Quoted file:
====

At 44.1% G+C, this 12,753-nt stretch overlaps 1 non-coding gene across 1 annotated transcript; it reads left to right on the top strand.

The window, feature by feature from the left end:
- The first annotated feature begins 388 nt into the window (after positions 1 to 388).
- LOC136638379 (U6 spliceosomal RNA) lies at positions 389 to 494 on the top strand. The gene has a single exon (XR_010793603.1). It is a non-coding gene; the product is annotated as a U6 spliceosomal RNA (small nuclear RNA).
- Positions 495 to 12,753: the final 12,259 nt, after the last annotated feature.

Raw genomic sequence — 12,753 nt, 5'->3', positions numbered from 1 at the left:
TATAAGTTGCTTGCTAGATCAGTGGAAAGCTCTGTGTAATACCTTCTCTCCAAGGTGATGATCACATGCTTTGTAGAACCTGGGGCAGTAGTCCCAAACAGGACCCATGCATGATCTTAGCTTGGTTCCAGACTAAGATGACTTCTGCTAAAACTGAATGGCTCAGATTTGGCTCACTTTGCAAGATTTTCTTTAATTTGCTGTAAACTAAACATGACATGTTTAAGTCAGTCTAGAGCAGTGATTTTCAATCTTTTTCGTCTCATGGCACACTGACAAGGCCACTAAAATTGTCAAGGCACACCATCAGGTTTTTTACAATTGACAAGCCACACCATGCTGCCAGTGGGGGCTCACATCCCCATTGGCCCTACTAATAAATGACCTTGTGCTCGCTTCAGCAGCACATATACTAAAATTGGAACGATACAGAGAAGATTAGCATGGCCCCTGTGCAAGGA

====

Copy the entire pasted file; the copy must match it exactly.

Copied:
At 44.1% G+C, this 12,753-nt stretch overlaps 1 non-coding gene across 1 annotated transcript; it reads left to right on the top strand.

The window, feature by feature from the left end:
- The first annotated feature begins 388 nt into the window (after positions 1 to 388).
- LOC136638379 (U6 spliceosomal RNA) lies at positions 389 to 494 on the top strand. The gene has a single exon (XR_010793603.1). It is a non-coding gene; the product is annotated as a U6 spliceosomal RNA (small nuclear RNA).
- Positions 495 to 12,753: the final 12,259 nt, after the last annotated feature.

Raw genomic sequence — 12,753 nt, 5'->3', positions numbered from 1 at the left:
TATAAGTTGCTTGCTAGATCAGTGGAAAGCTCTGTGTAATACCTTCTCTCCAAGGTGATGATCACATGCTTTGTAGAACCTGGGGCAGTAGTCCCAAACAGGACCCATGCATGATCTTAGCTTGGTTCCAGACTAAGATGACTTCTGCTAAAACTGAATGGCTCAGATTTGGCTCACTTTGCAAGATTTTCTTTAATTTGCTGTAAACTAAACATGACATGTTTAAGTCAGTCTAGAGCAGTGATTTTCAATCTTTTTCGTCTCATGGCACACTGACAAGGCCACTAAAATTGTCAAGGCACACCATCAGGTTTTTTACAATTGACAAGCCACACCATGCTGCCAGTGGGGGCTCACATCCCCATTGGCCCTACTAATAAATGACCTTGTGCTCGCTTCAGCAGCACATATACTAAAATTGGAACGATACAGAGAAGATTAGCATGGCCCCTGTGCAAGGA